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April 10, 2019

Spotlighting the important (and problematic) metrics used by prosecutors

This great New York Law Journal commentary, authored by Rachel Barkow, Lucy Lang, Anne Milgram and Courtney Oliva, is headlined "How We Judge Prosecutors Has to Change." Its subheadline highlights its theme: "Despite a wealth of evidence showing public safety can be improved by connecting people to needed social and health services, the internal metrics of prosecutors’ offices do little to incentivize this course of action."  Here is how the piece gets started:

The criminal justice reform movement has rightfully focused on prosecutors as key actors in bringing about much-needed change.  Dozens of reform-minded prosecutors have been elected throughout the country promising to tackle mass incarceration while keeping their communities safe.  They will not succeed unless they redefine what it means to be a “successful prosecutor.”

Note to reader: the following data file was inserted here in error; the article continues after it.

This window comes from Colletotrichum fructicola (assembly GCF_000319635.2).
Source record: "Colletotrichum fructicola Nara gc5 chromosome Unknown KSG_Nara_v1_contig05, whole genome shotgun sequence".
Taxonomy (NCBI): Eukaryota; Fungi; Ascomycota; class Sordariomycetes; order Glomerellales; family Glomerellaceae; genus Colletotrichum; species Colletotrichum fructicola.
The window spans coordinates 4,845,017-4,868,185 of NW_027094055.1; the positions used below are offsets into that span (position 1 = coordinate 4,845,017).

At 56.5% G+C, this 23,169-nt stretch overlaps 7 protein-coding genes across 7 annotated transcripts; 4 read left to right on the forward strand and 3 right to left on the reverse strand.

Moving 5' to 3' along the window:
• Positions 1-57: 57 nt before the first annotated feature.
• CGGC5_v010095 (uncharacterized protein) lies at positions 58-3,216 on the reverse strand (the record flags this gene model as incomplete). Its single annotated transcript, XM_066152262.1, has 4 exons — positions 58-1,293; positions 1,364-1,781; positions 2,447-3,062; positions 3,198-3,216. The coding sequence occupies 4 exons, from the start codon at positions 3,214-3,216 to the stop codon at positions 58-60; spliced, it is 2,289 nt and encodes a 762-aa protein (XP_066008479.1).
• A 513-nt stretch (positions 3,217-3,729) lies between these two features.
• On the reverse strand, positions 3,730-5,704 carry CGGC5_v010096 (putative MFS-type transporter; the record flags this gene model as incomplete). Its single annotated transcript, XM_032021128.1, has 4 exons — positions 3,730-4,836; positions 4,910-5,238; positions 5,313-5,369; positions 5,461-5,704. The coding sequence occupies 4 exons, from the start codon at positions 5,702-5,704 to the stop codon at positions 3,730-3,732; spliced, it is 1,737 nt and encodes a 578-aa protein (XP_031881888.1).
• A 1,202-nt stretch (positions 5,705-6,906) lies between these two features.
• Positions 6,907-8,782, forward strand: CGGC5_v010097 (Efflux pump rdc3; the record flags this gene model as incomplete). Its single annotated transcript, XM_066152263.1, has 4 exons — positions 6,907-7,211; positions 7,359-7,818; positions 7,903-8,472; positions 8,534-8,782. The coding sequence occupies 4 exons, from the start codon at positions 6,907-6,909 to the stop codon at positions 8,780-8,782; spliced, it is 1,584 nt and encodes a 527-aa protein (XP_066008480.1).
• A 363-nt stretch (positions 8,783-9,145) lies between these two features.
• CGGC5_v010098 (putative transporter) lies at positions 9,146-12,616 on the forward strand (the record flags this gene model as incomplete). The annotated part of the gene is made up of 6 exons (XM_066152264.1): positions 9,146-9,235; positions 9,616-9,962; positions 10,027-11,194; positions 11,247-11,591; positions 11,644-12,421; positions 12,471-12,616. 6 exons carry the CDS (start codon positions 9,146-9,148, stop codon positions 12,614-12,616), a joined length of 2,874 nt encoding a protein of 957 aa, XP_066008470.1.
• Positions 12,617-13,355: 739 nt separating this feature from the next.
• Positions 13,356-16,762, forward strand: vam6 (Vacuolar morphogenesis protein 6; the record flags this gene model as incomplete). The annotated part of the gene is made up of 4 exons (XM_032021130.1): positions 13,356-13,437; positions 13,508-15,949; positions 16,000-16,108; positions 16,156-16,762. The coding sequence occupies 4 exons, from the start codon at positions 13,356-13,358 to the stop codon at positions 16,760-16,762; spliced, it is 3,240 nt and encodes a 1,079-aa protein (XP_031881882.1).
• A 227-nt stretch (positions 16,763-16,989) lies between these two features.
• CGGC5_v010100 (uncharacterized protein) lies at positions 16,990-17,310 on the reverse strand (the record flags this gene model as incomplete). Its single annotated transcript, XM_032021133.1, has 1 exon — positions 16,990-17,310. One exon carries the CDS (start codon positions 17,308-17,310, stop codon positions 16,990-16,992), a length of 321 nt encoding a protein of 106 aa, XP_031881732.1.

Today, local prosecutors measure themselves by three core metrics: how many people are indicted on criminal charges, how many cases they try and how many convictions they secure (either through guilty pleas or convictions after trial). For too long, these metrics have been used to decide promotions and raises, and to confer professional capital, dictating who gets the best cases and whose work is celebrated.

Not surprisingly, then, these are the metrics around which prosecutors orient their work and judge their professional self-worth.  This rewards prosecutors who excel at managing large caseloads and processing people through the system. But these metrics do not necessarily recognize the prosecutors who are most effective at achieving public safety and promoting equality.  These goals require additional metrics.  Decisions about what crimes and people to focus on, and whether or not to incarcerate, matter enormously.  The existing metrics take us further away from the goal of building a better criminal justice system.

April 10, 2019 at 08:38 AM | Permalink

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